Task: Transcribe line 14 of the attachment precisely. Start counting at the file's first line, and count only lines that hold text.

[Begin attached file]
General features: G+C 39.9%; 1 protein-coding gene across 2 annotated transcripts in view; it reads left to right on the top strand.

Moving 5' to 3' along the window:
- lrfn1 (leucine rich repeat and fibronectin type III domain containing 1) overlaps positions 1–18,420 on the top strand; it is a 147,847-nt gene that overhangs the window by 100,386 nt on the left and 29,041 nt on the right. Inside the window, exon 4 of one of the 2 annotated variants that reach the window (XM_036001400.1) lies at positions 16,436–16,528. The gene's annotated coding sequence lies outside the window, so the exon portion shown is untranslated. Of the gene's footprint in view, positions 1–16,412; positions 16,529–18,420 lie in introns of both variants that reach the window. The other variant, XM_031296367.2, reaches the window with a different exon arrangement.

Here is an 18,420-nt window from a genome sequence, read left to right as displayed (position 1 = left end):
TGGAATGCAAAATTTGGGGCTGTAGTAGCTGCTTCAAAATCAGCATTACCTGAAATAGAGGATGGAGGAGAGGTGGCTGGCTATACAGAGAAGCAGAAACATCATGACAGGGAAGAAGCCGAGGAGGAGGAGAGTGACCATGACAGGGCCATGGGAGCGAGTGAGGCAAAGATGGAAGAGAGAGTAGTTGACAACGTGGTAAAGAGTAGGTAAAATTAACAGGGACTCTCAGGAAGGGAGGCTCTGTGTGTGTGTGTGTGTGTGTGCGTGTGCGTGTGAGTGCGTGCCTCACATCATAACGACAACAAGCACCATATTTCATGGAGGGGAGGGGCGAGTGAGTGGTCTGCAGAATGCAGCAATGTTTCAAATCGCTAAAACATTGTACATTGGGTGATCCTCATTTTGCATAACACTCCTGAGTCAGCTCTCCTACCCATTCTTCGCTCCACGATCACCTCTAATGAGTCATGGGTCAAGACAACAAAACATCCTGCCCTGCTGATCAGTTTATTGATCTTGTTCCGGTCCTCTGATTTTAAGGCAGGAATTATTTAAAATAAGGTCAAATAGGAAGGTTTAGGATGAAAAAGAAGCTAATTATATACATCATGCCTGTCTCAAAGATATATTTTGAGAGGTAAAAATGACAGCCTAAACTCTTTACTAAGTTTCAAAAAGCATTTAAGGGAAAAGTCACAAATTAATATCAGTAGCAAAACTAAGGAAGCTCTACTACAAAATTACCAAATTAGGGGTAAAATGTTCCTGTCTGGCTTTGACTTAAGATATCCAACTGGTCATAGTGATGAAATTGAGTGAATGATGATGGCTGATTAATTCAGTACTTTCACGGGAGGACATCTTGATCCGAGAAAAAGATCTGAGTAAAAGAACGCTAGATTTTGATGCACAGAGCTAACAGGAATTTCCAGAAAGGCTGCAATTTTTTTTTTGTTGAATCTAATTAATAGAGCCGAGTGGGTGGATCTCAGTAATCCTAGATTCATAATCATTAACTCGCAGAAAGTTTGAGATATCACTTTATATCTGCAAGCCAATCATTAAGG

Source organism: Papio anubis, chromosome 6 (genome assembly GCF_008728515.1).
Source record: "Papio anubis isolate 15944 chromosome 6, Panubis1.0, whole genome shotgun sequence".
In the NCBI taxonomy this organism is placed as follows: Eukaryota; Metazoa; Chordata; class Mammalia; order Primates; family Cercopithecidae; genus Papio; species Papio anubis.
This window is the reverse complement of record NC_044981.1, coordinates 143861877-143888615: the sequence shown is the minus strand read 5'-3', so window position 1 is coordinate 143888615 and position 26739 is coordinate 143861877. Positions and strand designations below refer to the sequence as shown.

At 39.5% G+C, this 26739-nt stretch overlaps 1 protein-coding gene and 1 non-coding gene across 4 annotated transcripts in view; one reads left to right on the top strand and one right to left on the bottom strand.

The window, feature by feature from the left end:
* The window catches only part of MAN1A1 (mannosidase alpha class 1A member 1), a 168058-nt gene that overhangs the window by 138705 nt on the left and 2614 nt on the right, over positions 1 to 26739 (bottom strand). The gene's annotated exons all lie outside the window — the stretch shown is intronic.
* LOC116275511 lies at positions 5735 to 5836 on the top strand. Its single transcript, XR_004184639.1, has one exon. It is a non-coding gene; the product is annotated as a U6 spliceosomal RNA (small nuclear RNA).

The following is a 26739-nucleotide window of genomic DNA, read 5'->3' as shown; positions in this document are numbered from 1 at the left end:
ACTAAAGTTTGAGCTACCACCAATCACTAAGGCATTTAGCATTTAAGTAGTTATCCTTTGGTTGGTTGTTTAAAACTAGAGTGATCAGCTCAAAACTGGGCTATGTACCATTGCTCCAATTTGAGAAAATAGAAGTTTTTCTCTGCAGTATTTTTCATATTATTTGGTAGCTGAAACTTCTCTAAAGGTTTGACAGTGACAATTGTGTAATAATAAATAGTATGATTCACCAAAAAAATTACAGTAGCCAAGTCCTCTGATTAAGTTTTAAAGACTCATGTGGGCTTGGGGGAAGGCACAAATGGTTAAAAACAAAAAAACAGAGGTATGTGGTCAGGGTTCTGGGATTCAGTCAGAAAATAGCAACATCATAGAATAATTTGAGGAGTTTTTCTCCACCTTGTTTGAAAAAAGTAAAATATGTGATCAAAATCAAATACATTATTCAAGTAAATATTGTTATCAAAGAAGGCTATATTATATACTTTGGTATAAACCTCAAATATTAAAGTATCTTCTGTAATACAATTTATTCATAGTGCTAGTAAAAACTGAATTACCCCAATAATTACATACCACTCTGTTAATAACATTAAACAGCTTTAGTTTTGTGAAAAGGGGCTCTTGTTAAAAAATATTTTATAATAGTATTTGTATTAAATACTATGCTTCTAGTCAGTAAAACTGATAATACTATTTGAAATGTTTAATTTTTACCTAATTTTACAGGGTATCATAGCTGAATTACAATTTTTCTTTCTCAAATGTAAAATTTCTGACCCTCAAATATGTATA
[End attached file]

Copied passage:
The following is a 26739-nucleotide window of genomic DNA, read 5'->3' as shown; positions in this document are numbered from 1 at the left end: